Remember about 18 years ago when the growth-inhibitor drugs — antiangiogenesis drugs like Avastin — were thought to be the answer to cancer? A lot of patients got jerked around emotionally and were promised something that we just didn’t have. That’s a bad thing to do. I struggle with how to share my enthusiasm but also give people a subtle dose of sobriety at same time.

If cancer could be made into a chronic disease, would you consider that a victory?

Many of us in oncology are starting to think this way. As opposed to reaching for the word “cure,” we’re thinking of cancer like we think of HIV.

I started taking care of a young lady in the early 2000s with widely metastatic breast cancer. She’s still alive. The way to think about it is not that we gave her drugs, and she went into remission and was cured. We’re giving her Herceptin every couple of weeks, and it’s like we’re throwing a little water on a smoldering fire. She continues to work. She has a good quality of life.

This is the kind of goal that is very achievable in the near future for a lot more patients.

What do you wish Americans understood better about cancer?

The role of obesity. Most people are aware that tobacco is the major risk factor for cancer. But the second most common risk factor is the combination of obesity and lack of physical activity.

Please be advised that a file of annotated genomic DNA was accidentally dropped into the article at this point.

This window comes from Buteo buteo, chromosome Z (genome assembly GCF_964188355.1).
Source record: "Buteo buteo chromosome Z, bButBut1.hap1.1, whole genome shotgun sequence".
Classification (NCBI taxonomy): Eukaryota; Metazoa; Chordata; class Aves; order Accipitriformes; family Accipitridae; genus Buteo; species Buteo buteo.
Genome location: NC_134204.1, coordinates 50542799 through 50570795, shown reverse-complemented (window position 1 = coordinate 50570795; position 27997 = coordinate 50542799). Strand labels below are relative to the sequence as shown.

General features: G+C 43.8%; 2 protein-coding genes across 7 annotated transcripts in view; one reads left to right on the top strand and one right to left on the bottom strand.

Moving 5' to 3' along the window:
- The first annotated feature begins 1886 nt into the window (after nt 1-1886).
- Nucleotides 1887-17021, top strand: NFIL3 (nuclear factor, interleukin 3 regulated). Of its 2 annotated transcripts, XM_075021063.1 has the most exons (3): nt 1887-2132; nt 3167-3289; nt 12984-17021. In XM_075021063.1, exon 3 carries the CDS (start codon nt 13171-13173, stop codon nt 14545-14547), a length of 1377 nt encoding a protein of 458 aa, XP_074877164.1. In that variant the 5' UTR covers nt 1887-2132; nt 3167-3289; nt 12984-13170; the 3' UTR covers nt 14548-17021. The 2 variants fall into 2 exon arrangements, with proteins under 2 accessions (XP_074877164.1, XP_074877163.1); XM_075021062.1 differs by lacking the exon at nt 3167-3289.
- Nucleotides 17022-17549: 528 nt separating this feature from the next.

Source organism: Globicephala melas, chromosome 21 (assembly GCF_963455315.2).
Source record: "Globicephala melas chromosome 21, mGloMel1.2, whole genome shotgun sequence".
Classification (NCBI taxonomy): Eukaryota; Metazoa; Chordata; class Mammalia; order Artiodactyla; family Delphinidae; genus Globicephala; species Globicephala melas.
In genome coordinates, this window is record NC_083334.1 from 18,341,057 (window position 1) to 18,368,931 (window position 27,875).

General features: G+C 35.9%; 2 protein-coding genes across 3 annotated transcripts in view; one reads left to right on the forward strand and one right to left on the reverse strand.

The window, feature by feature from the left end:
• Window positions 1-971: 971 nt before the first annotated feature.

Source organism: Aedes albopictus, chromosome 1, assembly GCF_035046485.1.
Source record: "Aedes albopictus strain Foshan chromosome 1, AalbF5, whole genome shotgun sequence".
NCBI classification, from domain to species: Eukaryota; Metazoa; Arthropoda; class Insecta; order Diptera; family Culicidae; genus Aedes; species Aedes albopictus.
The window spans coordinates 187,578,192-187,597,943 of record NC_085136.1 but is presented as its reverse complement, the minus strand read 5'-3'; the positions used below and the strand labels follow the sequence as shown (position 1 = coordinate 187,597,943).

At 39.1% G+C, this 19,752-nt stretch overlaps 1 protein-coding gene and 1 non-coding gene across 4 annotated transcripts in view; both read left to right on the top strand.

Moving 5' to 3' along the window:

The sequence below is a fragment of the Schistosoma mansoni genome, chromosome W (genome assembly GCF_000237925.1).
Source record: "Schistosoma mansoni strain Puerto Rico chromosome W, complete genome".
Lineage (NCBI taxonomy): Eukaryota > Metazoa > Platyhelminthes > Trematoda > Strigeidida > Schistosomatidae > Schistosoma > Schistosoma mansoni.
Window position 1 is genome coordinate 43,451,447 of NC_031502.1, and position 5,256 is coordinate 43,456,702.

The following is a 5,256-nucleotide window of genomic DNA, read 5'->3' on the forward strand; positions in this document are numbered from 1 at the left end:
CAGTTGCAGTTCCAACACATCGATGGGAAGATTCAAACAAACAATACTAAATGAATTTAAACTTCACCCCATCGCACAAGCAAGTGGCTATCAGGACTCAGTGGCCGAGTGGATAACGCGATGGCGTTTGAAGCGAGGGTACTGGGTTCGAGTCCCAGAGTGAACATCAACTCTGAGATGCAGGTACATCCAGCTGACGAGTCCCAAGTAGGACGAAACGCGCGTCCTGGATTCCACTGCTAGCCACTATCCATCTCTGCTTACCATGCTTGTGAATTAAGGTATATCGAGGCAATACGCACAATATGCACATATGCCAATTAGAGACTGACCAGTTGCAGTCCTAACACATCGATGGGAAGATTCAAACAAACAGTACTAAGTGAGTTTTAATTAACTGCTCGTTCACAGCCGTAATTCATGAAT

Why does obesity matter?

Very early on, a cell with a cancer mutation has to implant somewhere to grow. Once it gets to be more than 64 or 128 cells, it needs to recruit some blood vessels to get oxygen and nutrients. High levels of circulating insulin — a common metabolic consequence of obesity and sedentary lifestyle — help to recruit blood vessels for the tumor. That’s how obesity helps create the environment in which cancer can grow.

Not only is obesity a risk factor for cancer, it’s a risk factor for relapsing cancer once someone goes into remission.

Finally, obesity is actually interfering with a lot of treatment in the United States. I see doctors who are afraid to dose chemotherapy in patients who are very obese. They’re afraid to give a patient the dose called for because they’re afraid of side effects.

Let’s talk about screening and “catching cancer early.” Has the thinking changed?

Yes. Screening for cancer is one of those issues where we really have to balance enthusiasm and hope with an appreciation of the problems.

What kinds of problems?